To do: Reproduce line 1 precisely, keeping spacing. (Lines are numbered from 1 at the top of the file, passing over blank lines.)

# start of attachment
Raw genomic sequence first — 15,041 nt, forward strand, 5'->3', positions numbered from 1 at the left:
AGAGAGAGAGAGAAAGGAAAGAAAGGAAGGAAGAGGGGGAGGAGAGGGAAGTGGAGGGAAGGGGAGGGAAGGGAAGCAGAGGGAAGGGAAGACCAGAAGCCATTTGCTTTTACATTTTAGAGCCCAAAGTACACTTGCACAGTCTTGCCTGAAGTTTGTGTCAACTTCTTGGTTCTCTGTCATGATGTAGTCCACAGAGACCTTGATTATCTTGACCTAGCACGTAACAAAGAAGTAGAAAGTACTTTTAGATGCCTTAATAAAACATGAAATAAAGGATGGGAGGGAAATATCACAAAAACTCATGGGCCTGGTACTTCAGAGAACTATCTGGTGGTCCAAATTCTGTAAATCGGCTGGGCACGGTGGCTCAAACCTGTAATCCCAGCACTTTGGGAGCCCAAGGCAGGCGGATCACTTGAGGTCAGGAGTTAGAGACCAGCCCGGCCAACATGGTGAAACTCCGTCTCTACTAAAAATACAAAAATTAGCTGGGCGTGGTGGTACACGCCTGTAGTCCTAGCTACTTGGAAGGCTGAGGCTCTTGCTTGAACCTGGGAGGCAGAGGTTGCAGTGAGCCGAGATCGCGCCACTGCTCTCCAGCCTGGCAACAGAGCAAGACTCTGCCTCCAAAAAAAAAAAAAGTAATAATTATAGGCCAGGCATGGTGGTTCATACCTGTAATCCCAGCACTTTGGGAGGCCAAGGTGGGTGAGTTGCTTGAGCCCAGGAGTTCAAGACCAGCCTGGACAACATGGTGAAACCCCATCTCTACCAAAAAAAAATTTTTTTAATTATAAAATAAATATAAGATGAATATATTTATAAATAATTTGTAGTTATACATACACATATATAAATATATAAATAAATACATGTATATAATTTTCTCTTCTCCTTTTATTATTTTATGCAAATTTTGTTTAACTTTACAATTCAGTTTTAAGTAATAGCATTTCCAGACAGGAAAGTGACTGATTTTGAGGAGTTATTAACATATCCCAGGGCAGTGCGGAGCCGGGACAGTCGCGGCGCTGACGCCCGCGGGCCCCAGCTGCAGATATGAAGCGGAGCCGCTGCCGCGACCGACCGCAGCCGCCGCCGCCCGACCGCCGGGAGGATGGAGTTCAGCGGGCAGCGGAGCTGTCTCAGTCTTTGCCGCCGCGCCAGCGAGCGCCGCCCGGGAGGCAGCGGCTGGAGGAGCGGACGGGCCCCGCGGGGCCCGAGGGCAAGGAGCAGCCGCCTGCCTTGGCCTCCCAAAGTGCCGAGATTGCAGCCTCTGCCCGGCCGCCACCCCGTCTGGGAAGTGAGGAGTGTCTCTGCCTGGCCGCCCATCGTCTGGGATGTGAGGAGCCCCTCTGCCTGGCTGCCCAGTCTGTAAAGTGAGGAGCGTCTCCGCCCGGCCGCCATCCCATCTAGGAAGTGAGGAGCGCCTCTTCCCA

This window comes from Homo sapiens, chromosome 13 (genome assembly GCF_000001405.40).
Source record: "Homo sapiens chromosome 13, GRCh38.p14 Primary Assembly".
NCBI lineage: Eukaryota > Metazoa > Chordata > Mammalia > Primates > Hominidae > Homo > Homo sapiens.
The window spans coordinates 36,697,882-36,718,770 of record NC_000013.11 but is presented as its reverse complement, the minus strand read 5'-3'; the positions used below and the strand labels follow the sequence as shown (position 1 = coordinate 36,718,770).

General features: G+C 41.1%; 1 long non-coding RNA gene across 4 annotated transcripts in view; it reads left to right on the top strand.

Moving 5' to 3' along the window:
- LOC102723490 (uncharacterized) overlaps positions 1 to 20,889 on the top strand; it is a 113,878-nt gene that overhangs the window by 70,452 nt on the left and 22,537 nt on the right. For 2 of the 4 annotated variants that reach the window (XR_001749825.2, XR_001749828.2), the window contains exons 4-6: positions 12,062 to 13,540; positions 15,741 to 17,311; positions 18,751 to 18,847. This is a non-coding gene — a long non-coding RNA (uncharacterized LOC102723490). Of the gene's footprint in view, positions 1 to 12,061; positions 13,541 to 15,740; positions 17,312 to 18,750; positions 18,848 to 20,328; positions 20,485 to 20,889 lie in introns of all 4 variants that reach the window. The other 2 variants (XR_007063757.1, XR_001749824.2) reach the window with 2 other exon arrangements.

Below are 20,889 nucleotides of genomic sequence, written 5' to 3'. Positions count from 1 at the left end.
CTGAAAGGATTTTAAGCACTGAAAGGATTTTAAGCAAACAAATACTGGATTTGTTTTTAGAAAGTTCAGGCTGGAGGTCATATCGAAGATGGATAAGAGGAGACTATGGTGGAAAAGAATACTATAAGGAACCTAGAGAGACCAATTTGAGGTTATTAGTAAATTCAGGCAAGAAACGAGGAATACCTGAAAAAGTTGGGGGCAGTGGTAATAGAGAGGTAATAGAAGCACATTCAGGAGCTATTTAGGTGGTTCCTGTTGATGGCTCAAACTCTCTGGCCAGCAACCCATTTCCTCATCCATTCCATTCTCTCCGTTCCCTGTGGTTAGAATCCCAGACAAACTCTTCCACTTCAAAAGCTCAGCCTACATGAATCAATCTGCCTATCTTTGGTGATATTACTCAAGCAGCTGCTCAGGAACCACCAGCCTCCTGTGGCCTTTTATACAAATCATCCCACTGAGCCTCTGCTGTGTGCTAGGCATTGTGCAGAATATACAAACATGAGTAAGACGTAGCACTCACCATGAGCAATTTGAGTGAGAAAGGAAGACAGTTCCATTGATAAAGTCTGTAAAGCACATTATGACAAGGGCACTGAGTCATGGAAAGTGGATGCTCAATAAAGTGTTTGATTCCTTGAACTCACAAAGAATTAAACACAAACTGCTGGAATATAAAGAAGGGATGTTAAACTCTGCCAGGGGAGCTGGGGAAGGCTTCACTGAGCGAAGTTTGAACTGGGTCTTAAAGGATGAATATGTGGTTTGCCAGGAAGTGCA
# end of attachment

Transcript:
Raw genomic sequence first — 15,041 nt, forward strand, 5'->3', positions numbered from 1 at the left: